Salt of the Earth Paperback – 1 Dec 1997
- Choose from over 13,000 locations across the UK
- Prime members get unlimited deliveries at no additional cost
- Find your preferred location and add it to your address book
- Dispatch to this address when you check out
Customers who viewed this item also viewed
Customers who bought this item also bought
Enter your mobile number or email address below and we'll send you a link to download the free Kindle App. Then you can start reading Kindle books on your smartphone, tablet, or computer - no Kindle device required.
To get the free app, enter your mobile phone number.
Would you like to tell us about a lower price?
If you are a seller for this product, would you like to suggest updates through seller support?
An interview in the late 1990s with the future Pope, then an important Vatican official, explores his life and role in the Church, the problems faced by the Catholic Church at the time, and its future in the twenty-first century.
About the Author
Pope Emeritus Benedict XVI (Joseph Ratzinger) is widely recognized as one of the most brilliant theologians and spiritual leaders of our age. As Pope he authored the best-selling Jesus of Nazareth; and prior to his pontificate, he wrote many influential books that continue to remain important for the contemporary Church, such as Introduction to Christianity and The Spirit of the Liturgy.
There was a problem filtering reviews right now. Please try again later.
The first section of the book concentrates on Ratzinger himself; the interview is nearly ten years old now, but the insights are still apropos to the man who is now the pope. Ratzinger did not look at the questions beforehand, and his responses, while not quite off-the-cuff, still have a spontaneity to them that is perhaps at odds with the more conservative image Ratzinger has come to bear. He is a conservative, to be sure, but in these pages along with other books, one may find a bit more compassion and humour than one might expect.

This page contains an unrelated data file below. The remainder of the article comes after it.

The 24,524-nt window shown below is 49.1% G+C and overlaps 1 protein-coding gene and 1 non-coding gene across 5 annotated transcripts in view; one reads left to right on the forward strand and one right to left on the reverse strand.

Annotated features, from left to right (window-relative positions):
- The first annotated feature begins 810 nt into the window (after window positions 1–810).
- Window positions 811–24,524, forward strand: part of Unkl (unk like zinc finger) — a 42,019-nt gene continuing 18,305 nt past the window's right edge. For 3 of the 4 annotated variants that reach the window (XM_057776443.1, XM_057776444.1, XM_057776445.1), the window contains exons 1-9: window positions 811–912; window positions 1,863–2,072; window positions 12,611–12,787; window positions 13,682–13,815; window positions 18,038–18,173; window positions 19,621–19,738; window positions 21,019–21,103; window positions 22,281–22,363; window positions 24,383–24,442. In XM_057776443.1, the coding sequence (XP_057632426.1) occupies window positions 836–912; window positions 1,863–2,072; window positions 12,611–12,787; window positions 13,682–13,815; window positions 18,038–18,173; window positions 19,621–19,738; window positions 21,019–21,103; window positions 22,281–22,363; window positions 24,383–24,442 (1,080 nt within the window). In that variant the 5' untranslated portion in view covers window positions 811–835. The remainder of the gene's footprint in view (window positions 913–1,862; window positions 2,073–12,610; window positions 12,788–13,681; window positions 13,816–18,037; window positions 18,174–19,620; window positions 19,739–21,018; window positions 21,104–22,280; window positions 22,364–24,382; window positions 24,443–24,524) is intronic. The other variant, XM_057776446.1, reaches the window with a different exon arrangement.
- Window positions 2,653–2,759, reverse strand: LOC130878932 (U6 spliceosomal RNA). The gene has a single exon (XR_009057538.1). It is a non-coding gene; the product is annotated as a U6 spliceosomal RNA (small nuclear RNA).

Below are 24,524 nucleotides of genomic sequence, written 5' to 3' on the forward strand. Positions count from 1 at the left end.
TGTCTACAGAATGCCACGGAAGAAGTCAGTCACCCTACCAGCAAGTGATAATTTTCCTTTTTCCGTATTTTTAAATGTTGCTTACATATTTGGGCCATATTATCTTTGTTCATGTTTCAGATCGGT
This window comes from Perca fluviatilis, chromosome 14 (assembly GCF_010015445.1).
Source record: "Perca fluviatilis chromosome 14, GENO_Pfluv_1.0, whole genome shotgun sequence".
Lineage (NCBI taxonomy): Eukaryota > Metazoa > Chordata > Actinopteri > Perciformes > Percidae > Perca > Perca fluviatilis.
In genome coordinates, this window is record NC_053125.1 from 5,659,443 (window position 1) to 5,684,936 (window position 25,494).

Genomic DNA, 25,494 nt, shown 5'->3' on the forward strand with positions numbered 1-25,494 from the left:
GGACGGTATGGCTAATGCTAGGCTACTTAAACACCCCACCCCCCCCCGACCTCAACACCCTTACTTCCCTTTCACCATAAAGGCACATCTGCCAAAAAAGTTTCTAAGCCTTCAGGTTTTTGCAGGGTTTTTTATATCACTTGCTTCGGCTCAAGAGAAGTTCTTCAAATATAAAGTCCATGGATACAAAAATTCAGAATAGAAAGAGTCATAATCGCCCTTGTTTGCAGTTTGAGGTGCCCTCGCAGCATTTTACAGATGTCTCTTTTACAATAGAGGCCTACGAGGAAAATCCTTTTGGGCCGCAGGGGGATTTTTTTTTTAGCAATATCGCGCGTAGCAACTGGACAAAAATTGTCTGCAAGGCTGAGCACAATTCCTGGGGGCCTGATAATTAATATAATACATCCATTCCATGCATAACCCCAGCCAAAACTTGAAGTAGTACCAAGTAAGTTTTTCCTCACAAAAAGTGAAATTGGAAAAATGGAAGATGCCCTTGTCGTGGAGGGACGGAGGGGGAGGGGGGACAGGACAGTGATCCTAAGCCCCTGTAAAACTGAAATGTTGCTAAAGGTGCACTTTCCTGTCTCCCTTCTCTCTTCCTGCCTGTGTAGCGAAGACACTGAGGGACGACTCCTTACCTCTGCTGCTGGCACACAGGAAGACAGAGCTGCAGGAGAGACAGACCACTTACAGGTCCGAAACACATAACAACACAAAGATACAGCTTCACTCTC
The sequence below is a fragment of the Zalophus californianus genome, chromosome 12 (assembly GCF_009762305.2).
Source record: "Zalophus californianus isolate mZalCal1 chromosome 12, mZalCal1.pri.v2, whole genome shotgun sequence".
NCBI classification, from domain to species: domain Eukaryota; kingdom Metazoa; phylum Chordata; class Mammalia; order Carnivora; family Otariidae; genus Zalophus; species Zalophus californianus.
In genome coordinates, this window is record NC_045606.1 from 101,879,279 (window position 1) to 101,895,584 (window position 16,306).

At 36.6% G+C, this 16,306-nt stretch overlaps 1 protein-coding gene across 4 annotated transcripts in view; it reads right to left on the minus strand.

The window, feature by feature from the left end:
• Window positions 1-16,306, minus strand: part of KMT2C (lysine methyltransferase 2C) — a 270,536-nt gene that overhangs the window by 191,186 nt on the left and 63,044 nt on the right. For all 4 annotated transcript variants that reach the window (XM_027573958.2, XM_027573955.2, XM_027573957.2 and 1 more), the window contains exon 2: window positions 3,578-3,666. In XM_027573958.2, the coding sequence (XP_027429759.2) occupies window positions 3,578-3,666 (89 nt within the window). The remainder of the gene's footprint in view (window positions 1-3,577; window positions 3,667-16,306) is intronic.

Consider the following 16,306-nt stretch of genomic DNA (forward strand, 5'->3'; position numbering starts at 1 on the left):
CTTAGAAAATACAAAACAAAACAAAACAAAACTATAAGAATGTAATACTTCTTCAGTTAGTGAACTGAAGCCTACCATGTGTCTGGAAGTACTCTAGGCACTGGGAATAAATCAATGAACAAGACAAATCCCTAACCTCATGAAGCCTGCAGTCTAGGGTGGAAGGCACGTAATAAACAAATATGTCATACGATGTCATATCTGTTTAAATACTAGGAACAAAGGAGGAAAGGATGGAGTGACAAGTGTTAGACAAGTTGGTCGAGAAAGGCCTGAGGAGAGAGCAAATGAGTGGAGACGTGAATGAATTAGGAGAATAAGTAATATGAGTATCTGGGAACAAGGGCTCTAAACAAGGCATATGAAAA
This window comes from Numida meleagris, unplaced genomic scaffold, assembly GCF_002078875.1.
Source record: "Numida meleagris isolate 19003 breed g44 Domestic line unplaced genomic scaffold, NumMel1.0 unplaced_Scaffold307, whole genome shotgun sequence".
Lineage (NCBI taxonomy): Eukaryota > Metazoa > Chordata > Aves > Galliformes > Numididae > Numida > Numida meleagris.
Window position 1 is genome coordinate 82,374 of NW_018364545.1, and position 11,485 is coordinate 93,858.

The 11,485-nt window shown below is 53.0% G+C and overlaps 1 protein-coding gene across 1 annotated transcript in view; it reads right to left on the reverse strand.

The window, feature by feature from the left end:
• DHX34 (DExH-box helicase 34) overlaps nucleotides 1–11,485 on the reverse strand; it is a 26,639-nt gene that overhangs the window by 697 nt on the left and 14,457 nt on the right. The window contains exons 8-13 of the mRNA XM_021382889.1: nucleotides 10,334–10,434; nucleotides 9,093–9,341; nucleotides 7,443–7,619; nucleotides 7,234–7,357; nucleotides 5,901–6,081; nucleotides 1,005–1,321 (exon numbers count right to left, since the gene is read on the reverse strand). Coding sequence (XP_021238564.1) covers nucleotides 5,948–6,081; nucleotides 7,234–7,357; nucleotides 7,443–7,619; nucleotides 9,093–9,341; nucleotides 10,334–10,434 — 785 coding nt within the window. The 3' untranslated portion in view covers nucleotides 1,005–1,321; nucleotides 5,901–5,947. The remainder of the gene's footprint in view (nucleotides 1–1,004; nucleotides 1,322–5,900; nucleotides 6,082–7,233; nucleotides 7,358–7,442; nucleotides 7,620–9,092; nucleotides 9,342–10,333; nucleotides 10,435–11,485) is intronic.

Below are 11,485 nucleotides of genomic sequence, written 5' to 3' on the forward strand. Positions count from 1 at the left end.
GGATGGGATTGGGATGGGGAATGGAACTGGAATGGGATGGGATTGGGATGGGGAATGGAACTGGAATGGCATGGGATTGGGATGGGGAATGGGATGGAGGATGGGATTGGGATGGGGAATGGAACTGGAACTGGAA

Ratzinger reflects upon his strict upbringing as a child, his time as a child of a 'simple commissioner', and his growth in a devout Catholic family who tended to go to Mass twice on Sundays.
Ratzinger became a theology professor, teaching at the universities at Tubingen and Regensburg. Heidegger is a big influence on Ratzinger's philosophical development, as are notions of Personalism (a philosophy of profound influence on Martin Luther King Jr. among others). Like his predecessor, Ratzinger has a great interest in Phenomenology and other modern philosophical schools. This led him to be a theological advisor to the Second Vatican Council, at which time Ratzinger was classified as a progressive, perhaps even a liberal.
Ratzinger discusses the role of his office, the Sacred Congregation of the Doctrine of the Faith (once called The Inquisition), in the development of the 800+ page catechism for the Catholic church. This is a pope who knows the catechism backwards and forwards, for he has been part of the development at every stage.
Most intriguing are his ideas for the future of the church and the state of the world. He doesn't expect some sort of dramatic resurgence of the church, but does see a role and relevance for the church in the world. Perhaps this comes from the power of the church to provoke and be a prophetic witness. Given that his chosen name as pope is Benedict, his comparison in this text with St. Benedict (of monastic fame) is very intriguing. He likens the current and future situation to that of late antiquity, a time in which the majority of the non-ecclesial society wasn't really taking note of what the church was doing - Benedict was a bit of a dropout, who created 'an ark in which the West survived', largely going unnoticed.
For those who see Ratzinger as a knee-jerk traditionalist, perhaps no other statement is more enigmatic than his comment, "Perhaps the time has come to say farewell to the idea of traditionally Catholic cultures."
An intriguing and fascinating read.